Ripple is a money transfer network designed to serve the needs of the financial services industry. XRP, a cryptocurrency tailored to work on the Ripple network, is consistently listed among the top five cryptocurrencies by market capitalisation.
What Is Ripple?
Ripple is a payments settlement system and currency exchange network that can process transactions around the world. The idea is that Ripple serves as a trusted agent in between two parties in a transaction as the network can quickly confirm that the exchange went through properly. Ripple can facilitate exchanges for a variety of fiat currencies, cryptocurrencies like Bitcoin and even commodities like gold.
“Ripple was designed from the very beginning to essentially be a replacement for SWIFT (a leading money-transfer network) or to otherwise replace the settlement layer between major financial institutions,” says Pat White, CEO of Bitwave.
Whenever users make a transaction using the network, the network deducts a small amount of XRP as a fee.
“The standard fee to conduct transactions on Ripple is set at 0.00001 XRP, which is minimal compared to the large fees charged by banks for conducting cross-border payments,” says El Lee, board member of Onchain Custodian. As of late April 2021, the XRP price was £0.97 per token, meaning the transaction fee works out to be just £0.0000097.
What Is XRP?
XRP is cryptocurrency that runs on the XRP Ledger, a blockchain engineered by Jed McCaleb, Arthur Britto and David Schwartz. McCaleb and Britto would go on to found Ripple and use XRP to facilitate transactions on the network. You can buy XRP as an investment, as a coin to exchange for other cryptocurrencies or as a way to finance transactions on the Ripple network.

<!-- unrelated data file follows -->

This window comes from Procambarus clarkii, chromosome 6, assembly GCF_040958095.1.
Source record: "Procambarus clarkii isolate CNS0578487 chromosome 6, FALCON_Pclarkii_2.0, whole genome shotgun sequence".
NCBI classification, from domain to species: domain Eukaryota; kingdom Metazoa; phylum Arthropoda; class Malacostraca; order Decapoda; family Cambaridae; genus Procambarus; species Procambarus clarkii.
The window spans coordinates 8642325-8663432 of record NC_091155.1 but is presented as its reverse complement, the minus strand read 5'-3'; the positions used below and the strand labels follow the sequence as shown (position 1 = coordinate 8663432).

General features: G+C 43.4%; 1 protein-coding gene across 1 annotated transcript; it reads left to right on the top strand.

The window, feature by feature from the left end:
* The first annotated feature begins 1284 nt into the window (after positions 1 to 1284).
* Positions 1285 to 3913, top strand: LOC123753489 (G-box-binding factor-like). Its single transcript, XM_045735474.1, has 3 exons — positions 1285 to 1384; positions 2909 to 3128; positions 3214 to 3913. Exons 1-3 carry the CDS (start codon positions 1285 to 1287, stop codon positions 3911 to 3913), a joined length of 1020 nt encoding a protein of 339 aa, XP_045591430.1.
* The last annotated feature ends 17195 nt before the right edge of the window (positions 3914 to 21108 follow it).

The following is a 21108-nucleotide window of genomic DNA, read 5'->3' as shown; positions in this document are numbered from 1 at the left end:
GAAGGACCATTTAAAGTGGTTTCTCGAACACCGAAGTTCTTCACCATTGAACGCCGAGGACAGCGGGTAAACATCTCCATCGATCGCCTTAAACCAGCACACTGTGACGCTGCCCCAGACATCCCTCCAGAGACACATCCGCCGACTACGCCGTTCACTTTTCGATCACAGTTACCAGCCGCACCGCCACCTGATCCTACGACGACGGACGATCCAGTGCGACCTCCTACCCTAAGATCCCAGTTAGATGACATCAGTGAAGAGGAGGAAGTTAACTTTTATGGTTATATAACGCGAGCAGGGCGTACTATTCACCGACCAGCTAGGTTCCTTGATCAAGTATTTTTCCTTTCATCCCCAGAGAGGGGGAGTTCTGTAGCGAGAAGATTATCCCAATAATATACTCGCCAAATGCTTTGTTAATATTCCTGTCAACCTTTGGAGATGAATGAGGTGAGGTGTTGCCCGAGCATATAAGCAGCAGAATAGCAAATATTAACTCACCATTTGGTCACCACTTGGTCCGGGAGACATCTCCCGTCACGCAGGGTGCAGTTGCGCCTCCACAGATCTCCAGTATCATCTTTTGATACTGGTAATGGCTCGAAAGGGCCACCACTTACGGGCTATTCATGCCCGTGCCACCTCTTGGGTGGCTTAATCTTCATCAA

Notably, XRP’s blockchain operates a little differently than most other cryptos’. Other cryptocurrencies open their transaction ledgers and verification processes to anyone who can solve complex equations quickly, but transactions are secure as the majority of ledger holders must agree with the verification for them to be added.
Instead, the XRP’s Ripple network somewhat centralises things: While anyone can download its validation software, it maintains what it calls unique node lists that users can select to verify their transactions based on which participants they think are least likely to defraud them. Its default list currently contains 35 trusted validators. Ripple decides which validators to approve for this list and also makes up six of these validation nodes. However, users can opt out of this default list and hypothetically remove Ripple-backed validators from their transactions entirely, instead constructing their own lists of trusted validators. This would allow the network to continue to approve transactions even without Ripple the company remaining involved or even continuing to exist.
As new transactions come in, the validators update their ledgers every three to five seconds and make sure they match the other ledgers. If there’s a mismatch, they stop to figure out what went wrong. This allows Ripple to securely and efficiently validate transactions, which gives it an edge over other cryptocurrencies, like Bitcoin.
“Bitcoin transaction confirmations may take many minutes or hours and are typically associated with high transaction costs,” says Lee. “XRP transactions are confirmed around four to five seconds at much lower cost.”
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How to Mine XRP
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